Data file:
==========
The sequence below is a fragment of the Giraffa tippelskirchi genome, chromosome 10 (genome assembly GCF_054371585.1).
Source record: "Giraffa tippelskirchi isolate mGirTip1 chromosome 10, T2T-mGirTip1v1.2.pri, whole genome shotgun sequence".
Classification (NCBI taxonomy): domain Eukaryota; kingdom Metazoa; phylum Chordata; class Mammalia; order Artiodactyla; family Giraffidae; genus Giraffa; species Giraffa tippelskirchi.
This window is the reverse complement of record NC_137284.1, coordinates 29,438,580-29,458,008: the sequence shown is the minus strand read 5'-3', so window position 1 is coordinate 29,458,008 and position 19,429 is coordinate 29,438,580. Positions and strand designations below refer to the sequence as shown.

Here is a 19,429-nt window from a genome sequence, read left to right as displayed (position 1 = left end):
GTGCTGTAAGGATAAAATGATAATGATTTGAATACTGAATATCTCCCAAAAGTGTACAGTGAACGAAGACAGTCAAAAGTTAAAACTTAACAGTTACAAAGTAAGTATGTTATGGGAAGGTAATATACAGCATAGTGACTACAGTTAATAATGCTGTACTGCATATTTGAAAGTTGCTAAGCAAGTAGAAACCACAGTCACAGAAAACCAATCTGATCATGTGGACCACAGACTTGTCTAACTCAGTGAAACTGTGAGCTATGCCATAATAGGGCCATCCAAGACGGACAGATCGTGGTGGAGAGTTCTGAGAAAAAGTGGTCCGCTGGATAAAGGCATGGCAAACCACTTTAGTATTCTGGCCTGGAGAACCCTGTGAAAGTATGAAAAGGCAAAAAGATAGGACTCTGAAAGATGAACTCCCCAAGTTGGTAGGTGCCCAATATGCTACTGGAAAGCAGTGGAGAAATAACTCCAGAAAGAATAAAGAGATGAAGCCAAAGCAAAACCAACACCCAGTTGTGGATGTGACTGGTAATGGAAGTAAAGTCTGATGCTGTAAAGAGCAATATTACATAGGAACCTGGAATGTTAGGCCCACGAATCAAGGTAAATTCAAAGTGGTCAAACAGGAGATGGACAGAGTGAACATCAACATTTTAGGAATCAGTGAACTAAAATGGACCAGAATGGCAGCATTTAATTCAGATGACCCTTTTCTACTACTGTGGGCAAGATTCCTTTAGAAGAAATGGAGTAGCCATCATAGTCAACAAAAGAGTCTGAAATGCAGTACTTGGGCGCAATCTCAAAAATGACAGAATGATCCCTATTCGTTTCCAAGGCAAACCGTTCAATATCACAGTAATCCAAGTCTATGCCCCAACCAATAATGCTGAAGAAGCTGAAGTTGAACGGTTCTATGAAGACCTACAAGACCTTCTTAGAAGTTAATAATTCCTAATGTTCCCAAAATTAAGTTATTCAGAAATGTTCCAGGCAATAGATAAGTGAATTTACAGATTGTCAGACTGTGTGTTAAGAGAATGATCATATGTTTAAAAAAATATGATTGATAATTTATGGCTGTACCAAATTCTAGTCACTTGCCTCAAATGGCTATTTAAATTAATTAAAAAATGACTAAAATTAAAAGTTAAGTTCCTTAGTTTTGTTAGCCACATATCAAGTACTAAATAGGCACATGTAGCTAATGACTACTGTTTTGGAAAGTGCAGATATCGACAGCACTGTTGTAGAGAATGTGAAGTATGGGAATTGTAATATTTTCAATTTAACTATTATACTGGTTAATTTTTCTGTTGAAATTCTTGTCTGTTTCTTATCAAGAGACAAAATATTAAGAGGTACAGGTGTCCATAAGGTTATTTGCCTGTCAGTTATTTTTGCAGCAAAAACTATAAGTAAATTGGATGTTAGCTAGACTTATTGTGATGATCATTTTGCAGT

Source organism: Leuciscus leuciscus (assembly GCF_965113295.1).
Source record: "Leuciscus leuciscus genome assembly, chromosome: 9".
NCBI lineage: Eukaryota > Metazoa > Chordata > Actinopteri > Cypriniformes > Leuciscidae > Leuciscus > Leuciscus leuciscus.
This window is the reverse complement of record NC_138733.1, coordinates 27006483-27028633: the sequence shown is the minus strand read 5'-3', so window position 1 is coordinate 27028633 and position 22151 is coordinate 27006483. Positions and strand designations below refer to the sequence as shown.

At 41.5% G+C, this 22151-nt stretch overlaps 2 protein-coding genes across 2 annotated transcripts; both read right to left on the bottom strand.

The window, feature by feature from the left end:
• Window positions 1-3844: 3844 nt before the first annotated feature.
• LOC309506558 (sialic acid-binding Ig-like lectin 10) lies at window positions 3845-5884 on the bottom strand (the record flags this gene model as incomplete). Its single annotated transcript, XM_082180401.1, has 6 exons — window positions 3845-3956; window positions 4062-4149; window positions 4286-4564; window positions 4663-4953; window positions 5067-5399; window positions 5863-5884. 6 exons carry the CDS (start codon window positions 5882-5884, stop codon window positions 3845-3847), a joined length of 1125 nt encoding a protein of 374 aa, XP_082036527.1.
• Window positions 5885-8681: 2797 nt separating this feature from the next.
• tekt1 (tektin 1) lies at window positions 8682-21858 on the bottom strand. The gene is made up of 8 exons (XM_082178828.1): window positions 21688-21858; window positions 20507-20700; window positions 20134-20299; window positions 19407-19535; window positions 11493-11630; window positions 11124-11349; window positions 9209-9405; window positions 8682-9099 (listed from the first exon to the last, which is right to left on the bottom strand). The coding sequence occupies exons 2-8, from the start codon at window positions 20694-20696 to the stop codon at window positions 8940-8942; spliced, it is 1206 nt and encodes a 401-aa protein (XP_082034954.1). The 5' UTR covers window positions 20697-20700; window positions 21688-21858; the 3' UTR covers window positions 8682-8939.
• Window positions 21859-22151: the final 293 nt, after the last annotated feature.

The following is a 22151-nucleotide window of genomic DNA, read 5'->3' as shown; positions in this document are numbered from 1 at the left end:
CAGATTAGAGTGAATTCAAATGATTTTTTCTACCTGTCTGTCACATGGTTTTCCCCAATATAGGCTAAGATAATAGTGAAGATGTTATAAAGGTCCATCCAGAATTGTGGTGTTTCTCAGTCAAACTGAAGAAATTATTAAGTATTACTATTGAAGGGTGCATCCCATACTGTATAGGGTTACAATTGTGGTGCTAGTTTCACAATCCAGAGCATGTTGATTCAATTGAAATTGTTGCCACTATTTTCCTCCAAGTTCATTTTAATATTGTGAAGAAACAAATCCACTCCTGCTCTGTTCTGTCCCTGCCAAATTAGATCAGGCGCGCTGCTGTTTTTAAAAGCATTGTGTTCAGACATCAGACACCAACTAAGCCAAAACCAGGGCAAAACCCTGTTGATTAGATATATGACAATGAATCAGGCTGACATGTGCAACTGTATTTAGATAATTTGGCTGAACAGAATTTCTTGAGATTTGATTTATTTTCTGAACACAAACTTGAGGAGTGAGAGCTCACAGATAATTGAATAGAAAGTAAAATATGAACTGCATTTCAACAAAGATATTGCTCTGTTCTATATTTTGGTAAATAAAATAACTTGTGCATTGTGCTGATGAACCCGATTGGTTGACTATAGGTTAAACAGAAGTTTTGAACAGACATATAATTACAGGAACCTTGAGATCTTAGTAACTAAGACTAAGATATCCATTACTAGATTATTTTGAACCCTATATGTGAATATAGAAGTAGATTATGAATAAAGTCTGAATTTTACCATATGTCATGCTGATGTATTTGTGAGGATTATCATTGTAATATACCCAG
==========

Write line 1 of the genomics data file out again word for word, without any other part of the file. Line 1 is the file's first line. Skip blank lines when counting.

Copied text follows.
The sequence below is a fragment of the Giraffa tippelskirchi genome, chromosome 10 (genome assembly GCF_054371585.1).